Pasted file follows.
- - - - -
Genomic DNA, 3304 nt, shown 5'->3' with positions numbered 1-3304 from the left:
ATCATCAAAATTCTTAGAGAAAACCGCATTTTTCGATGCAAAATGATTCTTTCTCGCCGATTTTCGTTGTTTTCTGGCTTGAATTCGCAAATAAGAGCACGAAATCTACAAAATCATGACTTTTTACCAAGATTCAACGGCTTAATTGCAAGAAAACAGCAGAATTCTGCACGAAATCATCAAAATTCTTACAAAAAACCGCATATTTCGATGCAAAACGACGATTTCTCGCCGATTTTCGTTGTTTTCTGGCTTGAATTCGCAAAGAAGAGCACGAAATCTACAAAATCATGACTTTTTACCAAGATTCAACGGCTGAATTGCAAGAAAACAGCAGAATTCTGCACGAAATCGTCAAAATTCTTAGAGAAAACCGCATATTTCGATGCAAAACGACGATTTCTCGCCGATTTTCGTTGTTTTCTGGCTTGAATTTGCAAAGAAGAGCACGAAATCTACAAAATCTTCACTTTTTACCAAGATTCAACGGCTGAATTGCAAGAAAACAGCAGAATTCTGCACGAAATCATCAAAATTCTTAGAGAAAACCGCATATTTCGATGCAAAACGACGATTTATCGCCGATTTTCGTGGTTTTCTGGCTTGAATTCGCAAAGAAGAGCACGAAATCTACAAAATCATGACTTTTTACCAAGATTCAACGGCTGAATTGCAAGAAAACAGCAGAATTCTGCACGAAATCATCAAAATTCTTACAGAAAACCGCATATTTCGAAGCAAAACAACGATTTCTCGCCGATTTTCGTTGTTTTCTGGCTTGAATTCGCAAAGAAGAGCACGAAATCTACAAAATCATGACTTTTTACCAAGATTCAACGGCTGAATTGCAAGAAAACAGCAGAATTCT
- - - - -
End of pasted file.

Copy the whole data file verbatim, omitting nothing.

Genomic DNA, 3304 nt, shown 5'->3' with positions numbered 1-3304 from the left:
ATCATCAAAATTCTTAGAGAAAACCGCATTTTTCGATGCAAAATGATTCTTTCTCGCCGATTTTCGTTGTTTTCTGGCTTGAATTCGCAAATAAGAGCACGAAATCTACAAAATCATGACTTTTTACCAAGATTCAACGGCTTAATTGCAAGAAAACAGCAGAATTCTGCACGAAATCATCAAAATTCTTACAAAAAACCGCATATTTCGATGCAAAACGACGATTTCTCGCCGATTTTCGTTGTTTTCTGGCTTGAATTCGCAAAGAAGAGCACGAAATCTACAAAATCATGACTTTTTACCAAGATTCAACGGCTGAATTGCAAGAAAACAGCAGAATTCTGCACGAAATCGTCAAAATTCTTAGAGAAAACCGCATATTTCGATGCAAAACGACGATTTCTCGCCGATTTTCGTTGTTTTCTGGCTTGAATTTGCAAAGAAGAGCACGAAATCTACAAAATCTTCACTTTTTACCAAGATTCAACGGCTGAATTGCAAGAAAACAGCAGAATTCTGCACGAAATCATCAAAATTCTTAGAGAAAACCGCATATTTCGATGCAAAACGACGATTTATCGCCGATTTTCGTGGTTTTCTGGCTTGAATTCGCAAAGAAGAGCACGAAATCTACAAAATCATGACTTTTTACCAAGATTCAACGGCTGAATTGCAAGAAAACAGCAGAATTCTGCACGAAATCATCAAAATTCTTACAGAAAACCGCATATTTCGAAGCAAAACAACGATTTCTCGCCGATTTTCGTTGTTTTCTGGCTTGAATTCGCAAAGAAGAGCACGAAATCTACAAAATCATGACTTTTTACCAAGATTCAACGGCTGAATTGCAAGAAAACAGCAGAATTCT